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Hevron Massacre 77 Years Later

Hevron Massacre 77 Years Later

Dr. Richard L.Benkin from USA                                              

With the world was riveted on the war between Israel and Hezbollah and questions of whether or not the cease fire will hold (or more likely for how long), it might easily miss a significant commemoration that says at least as much about the Middle East as the hot war does.  August 23, 2006, will mark 77 years since Arabs conducted a pogrom in the Israeli city of Hevron, massacring or expelling all of its Jewish residents.  Located 30 kilometers south of Jerusalem, it is one of the holiest places in all of Judaism.  It was the first place in the holy land where the Jews’ patriarch Avraham settled and the first piece of land he purchased.  Because he bought the land as a burial plot for his family, it has long been a Jewish tradition that a new community’s first purchase when they enter a land is their cemetery.  Abraham’s burial plot in Hevron, Cave of the Machpelah, is today Judaism’s second holiest site.  It contains the remains of the Jewish patriarchs and matriarchs: Abraham, Isaac, and Jacob; Sarah, Rebecca, and Leah.  (The other matriarch, Rachael, is buried at a holy site near Bethlehem.)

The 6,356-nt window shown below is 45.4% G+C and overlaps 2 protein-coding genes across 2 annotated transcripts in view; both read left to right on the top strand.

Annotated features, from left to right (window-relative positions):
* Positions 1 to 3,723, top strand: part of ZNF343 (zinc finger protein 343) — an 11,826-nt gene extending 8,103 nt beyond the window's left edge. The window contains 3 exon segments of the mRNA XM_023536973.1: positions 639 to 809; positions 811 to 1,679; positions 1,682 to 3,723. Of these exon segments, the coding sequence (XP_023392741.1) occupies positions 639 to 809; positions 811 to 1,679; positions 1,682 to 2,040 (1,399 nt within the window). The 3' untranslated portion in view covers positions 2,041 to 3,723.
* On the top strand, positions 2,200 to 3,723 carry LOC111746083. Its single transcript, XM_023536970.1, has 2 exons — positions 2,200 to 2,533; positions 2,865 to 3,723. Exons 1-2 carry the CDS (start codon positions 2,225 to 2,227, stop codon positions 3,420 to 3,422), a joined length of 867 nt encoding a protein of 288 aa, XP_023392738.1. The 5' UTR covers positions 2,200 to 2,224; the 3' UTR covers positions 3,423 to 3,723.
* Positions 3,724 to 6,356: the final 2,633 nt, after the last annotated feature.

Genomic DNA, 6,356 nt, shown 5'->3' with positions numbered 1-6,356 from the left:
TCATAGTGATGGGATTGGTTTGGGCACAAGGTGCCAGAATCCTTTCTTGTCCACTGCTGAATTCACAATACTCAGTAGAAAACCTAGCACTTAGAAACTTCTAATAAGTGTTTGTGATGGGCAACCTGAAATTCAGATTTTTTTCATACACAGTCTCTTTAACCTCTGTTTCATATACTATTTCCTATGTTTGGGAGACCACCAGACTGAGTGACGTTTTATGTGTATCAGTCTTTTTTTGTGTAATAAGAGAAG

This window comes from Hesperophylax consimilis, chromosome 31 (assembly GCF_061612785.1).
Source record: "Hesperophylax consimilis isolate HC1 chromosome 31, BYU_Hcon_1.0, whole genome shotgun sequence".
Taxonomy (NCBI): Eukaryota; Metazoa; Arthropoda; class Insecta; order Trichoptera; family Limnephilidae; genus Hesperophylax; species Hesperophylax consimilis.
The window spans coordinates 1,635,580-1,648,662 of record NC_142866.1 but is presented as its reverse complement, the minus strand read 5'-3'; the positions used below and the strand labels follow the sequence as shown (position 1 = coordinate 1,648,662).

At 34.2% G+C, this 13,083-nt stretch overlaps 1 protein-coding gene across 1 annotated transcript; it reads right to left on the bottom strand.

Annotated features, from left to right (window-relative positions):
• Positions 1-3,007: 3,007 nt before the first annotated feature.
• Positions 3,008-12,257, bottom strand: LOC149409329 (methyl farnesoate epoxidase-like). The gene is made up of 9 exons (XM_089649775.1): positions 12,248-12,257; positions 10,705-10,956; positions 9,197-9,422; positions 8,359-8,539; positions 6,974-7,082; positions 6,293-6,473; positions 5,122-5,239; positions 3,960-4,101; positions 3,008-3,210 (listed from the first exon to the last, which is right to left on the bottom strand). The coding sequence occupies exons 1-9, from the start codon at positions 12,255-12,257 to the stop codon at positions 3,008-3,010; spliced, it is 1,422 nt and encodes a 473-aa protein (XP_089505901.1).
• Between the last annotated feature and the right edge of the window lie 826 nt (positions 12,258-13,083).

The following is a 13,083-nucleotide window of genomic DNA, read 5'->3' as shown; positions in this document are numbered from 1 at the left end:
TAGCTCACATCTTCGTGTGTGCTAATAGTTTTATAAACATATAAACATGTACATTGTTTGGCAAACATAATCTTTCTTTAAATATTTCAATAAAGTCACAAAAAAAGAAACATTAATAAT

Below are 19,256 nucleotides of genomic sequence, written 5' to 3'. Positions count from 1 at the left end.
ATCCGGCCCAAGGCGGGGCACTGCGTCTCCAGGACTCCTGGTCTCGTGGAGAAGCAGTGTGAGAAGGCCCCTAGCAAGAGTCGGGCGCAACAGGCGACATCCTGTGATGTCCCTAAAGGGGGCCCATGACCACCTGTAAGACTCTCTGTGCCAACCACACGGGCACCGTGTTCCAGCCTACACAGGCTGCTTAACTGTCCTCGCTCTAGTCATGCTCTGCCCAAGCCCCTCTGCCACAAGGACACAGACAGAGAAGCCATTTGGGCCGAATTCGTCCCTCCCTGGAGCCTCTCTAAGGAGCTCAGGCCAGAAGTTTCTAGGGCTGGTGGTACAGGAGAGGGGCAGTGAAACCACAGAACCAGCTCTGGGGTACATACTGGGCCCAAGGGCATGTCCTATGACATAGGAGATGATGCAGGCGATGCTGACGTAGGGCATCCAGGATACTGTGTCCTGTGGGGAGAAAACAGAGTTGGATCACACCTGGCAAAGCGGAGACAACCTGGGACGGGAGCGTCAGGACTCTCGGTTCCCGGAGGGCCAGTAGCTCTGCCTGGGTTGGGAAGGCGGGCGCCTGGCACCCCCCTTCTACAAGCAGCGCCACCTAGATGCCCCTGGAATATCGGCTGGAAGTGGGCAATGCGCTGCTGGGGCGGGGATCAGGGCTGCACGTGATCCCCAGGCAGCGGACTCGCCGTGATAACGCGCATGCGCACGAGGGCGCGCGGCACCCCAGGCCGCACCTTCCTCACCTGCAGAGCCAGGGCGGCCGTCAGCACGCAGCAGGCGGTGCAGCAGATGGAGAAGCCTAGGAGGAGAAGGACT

Hevron was King David’s first capital.  It had a continuous Jewish presence from ancient times until the 1929 massacre.  Even after that, Jews returned to the city.  It was not until the Jordanian occupation from 1948 to 1967 that, in violation of the armistice agreement, Jews were expelled and barred from Hevron.  The Jordanians desecrated Hevron’s Jewish cemetery, destroyed the Jewish quarter, and built an animal pen on the ruins of the Avraham Avinu Synagogue.  Yet surprisingly today, most of the world refers derogatorily to Jews trying to live there as settlers and ignores their emotional, religious, and historical right to be there.